‘Clean’?? How To Read + Understand Beauty Labels

How To Read and Understand Beauty Labels

Sometime after turningthirty, my makeup became less effective at making me look refreshed. Oh no, wasit time to start slathering ten different concealers and baking my under-eye area?

Emily Sher, Today Style Editor, dropped two major beauty bombs thatspurred me to get serious about reading and understanding makeup and skincareproduct labels.

  • Beauty products don’t have to be approved by the FDA before hitting store shelves.
  • The FDA does not have the power to recall beauty products. They can only request and assist with a recall.

This means that theresponsibility is on us, the consumer, to do our research.

So, in my search tocreate a beauty routine that made my skin look better (with and withoutmakeup), I discovered the clean beauty movement.

ASE Beauty, ablack-owned clean beauty company,says, “Clean beauty is a growing movement for creating skincare and beautyproducts with ingredients scientifically assessed to ensure they do not pose arisk to human health or the environment.”

Black-owned cleanbeauty skincare creator Dr. Anne Beal clarifies that,“Clean beauty is a term used todescribe products made without ingredients that have negative health effects.It is not the same as “organic,” “all-natural” or “plant-based.” Clean beautyspecifically refers to using ingredients (both natural and man-made) that aresafe, non-toxic, and do not cause harm.” (heart&soul, 2020)

How to be savvy about reading beautylabels?

First off, you need toturn the bottle around, sis. Everything on the front is marketing speak. “all-natural,”“synthetic-free,” and “eco-friendly” are non-regulated terms that don’t meananything.

The back label is whereall the product tea is spilled. This article covers fragrances, parabens, andphthalates.

Fragrances

You’re in the store lookingfor a new product and what’s one thing you do? Pop the cap and take a sniff.Sure, you want the product to work, but you also want to smell good. Companiesknow this, so they invest a lot into creating signature fragrances that youlove and remember.

So you turn to the backof the label and you read ‘fragrance.’ One word. No explanation. That’s because‘fragrance’ is not an ingredient; it is a trade secret. Companies are notrequired to disclose what those ingredients hiding behind one word are.

Leading clean beauty scientist Dr. Nicole Acevedo says, “Some common cosmetic ingredients,such as preservatives, antioxidants, chemical UV filters and even fragranceadditives can disrupt our natural hormone system or release carcinogens thatcan unintentionally harm our health.” (ASE Beauty, 2018)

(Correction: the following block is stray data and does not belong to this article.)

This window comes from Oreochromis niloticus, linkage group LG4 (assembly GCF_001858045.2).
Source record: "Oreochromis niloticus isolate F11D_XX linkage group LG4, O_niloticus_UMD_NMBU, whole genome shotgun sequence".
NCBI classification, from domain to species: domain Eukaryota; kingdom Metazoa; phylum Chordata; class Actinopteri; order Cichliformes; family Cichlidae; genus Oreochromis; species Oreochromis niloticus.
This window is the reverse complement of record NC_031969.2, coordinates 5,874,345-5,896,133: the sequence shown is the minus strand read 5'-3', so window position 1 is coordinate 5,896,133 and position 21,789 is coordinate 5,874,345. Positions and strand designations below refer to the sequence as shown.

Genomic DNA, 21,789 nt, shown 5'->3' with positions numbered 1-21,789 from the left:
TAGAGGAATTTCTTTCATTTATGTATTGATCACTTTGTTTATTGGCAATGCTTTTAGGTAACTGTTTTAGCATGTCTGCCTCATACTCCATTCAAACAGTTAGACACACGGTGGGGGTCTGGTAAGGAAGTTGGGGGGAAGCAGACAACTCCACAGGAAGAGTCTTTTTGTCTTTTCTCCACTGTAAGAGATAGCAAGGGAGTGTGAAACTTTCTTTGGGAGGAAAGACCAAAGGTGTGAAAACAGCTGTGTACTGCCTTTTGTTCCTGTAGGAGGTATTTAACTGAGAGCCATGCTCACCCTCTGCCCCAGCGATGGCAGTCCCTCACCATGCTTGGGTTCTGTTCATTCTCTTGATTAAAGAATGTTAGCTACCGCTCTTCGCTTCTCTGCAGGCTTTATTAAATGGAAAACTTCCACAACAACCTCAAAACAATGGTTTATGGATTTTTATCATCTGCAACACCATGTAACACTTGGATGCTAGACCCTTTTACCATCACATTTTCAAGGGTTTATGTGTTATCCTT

If you have allergies orsensitive skin, going for fragrance-free products is one easy way to be savvyabout reading beauty labels.

Paraben and Phthalates

Parabens arepreservatives that extend the product’s shelf life. Dr. Beal says exposure toparabens results in Black women having more uterine fibroids and moreaggressive types of breast cancer. Black and Latin women have paraben levels4-8 times higher than the general population.

Switching to cleanbeauty products is especially important to Black women because over 75% ofproducts marketed to Black women have ingredients classified as toxic.(heart&soul, 2020)

Phthalates make productsfeel silky and smooth. However, phthalates may be endocrine disruptors. Meaningthey might interfere with hormone levels.

The Personal Care ProductsCouncil (PCPC) told Today.com that “At this time, the FDA doesn’t have any informationshowing that cosmetics containing phthalates and parabens are harmful toconsumers when the products are used as intended.”

PCPC is the leadingnational trade association representing cosmetic and personal care productscompanies and serving as the voice on scientific, legal, regulatory,legislative and international issues for the $488 billion global industry.

Ingredient ranking

The last thing you needto know about the basics of understanding beauty product labels is that theingredients are listed in order. So, if the front label reads “with cocoabutter” but cocoa butter is listed last, then it’s not a significant element inthe product’s formulation.

NOTE FROM EDITOR: If you look at a bottle of Minute Maid Fruit Punch, it reads ‘100% Natural Flavors’. What the hell are these natural flavors? Surely, it’s not the 5% juice blend they mention. lol. Sorry, it’s not the natural flavors from the “fruit”.

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